This 65-foot ship, as one of the longest identified to date, points to ownership by a king, queen, or important chieftain of a Viking group.
Ostfold in Norway lies between Oslo and the Swedish border, in Vestfold County in eastern Norway. Founded in 1016, it is one of the oldest cities in Norway. The area is home to beaches, forests, hiking, and bike trails, as well as many manufacturing facilities including an advanced biorefinery.
But more interestingly, the area is also well known for its historic landmarks, including rock carvings and drawings, and Viking burial mounds.
Recently, a new treasure has been identified in this area which is rich in Norse history. Using ground-penetrating radar (GPR), archaeologists have identified a 65-foot (20-meter) long Viking ship. Such measurements make it one of the longest Viking ships identified.
Initial indications are that the ship is well-preserved. Hopefully, it will join the other three known ships in good condition, including the Oseberg ship. GPR images indicate that the keel and ship’s flooring appear to be in very good condition.
The ship was buried less than two feet underground, making it likely that the burial mound had been scraped away in earlier times by farmers working their fields in the area.
It is believed that elite Viking warriors and chieftains, if they did not die at sea, were buried in their ships on land. Burials at sea were known to involve putting the deceased in their ships with their treasures and belongings then setting the ship on fire at sea.
For those dying inland, ship burial was common for the most important leaders. Relics and other burial sites indicate that ship and wagon burials were reserved for only the most important members of Viking society.
There are seven known ship burial sites in Europe, three of which are located in Norway. The excavations on those three sites were completed years ago. All of the locations date back to the Viking Age, from approximately 800 – 1050 AD, when the Vikings sailed from their northern homes to raid and trade across Europe.
This 65-foot ship, as one of the longest identified to date, points to ownership by a king, queen, or important chieftain of a Viking group. Officials believe it may have been dragged in from the Oslo fjord to the final burial site.
Archaeologists think it doubtful that the ship will yield any treasures as Viking burial sites have typically been plundered by grave robbers hundreds of years ago.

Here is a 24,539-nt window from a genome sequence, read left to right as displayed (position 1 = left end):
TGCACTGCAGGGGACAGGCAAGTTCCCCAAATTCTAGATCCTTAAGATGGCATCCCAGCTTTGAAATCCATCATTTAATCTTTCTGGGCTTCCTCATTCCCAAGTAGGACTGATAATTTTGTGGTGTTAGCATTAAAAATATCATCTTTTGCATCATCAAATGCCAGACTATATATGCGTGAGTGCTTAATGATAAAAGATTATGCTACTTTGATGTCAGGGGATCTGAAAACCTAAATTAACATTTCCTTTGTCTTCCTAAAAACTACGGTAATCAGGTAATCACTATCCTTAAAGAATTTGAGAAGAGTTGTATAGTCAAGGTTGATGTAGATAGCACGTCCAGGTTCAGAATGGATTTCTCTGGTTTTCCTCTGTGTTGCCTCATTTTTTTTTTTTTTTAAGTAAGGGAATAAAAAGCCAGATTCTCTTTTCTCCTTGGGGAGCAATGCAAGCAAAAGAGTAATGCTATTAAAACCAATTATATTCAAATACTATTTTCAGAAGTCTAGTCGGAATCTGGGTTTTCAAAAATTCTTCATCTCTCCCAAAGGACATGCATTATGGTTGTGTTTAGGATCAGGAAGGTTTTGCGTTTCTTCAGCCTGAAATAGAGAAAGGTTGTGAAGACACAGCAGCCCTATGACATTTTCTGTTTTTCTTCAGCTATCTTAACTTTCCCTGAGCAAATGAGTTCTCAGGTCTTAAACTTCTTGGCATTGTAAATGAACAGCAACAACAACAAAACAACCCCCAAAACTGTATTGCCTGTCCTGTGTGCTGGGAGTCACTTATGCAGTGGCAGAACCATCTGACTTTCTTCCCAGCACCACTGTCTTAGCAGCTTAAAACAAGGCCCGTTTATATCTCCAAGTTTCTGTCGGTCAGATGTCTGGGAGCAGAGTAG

Viking ships, besides their importance in commerce and sailing, were also believed to convey dead rulers and chieftains to their afterlife. To facilitate their voyage, many Vikings were buried with their weapons, jewelry, and even the remains of their animals.
On the same site, scientists have discovered five longhouses, three of them quite large, nearing 150 feet. This gives a strong indication that the site was used as a warrior burial ground and cemetery. The longhouses were used as residences and homes by the Vikings before being burned and covered in burial mounds as part of the funeral proceedings.
The burning of a longhouse symbolized the end of its life, just as the cremation of the bodies of the Vikings symbolized the end of their lives.
Jan Bill, a Viking ship expert and Curator at the Museum of Cultural History in Oslo, refers to this discovery as a “hundred-year find.”
The Norweigan Minister of Climate and Environment Ola Elvestuen refers to the find as “a historic day,” and adds: “A discovery like this has a tremendous impact on how to tell our nation’s story.”
The ship burial site is now a culturally protected area.
Currently, a proposal is circulating to continue with non-invasive testing through GPR and other techniques. While there are no plans to begin excavations at this time, archaeologists are not ruling out a later dig at the site. Future excavations may help to date the site more precisely.